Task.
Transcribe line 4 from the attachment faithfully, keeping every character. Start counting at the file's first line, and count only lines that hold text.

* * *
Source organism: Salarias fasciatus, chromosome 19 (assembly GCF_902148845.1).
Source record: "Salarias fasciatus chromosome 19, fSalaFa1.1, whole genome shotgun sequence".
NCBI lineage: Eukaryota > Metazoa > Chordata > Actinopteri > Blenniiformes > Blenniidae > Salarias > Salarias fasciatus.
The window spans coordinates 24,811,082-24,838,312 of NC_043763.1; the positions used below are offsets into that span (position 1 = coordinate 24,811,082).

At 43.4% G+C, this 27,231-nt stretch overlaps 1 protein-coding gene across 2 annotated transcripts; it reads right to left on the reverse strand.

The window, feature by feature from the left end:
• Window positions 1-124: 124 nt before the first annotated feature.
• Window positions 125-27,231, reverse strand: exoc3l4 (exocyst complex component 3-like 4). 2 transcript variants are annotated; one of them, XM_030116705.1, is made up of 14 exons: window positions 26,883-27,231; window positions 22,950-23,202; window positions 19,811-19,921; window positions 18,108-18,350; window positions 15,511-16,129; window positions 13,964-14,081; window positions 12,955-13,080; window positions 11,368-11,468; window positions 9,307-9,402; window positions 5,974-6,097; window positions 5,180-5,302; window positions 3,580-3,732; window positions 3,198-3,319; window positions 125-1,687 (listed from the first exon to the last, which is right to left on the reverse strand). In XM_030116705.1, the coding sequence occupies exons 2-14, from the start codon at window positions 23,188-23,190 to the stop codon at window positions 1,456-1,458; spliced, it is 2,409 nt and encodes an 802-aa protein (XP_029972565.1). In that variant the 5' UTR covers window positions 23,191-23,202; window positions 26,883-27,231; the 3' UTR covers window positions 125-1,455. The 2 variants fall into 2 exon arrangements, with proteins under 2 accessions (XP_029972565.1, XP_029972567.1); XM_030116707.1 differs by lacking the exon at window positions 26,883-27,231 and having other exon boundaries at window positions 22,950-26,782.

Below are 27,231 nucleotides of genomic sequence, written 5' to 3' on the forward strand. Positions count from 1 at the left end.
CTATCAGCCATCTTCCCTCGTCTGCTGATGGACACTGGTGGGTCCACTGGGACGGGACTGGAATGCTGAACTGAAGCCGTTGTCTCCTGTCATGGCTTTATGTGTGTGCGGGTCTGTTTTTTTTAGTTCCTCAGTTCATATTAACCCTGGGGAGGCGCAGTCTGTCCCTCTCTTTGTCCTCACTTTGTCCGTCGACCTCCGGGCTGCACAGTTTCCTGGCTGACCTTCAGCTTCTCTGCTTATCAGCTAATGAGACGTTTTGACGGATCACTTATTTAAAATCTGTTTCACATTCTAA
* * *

The window spans coordinates 24,811,082-24,838,312 of NC_043763.1; the positions used below are offsets into that span (position 1 = coordinate 24,811,082).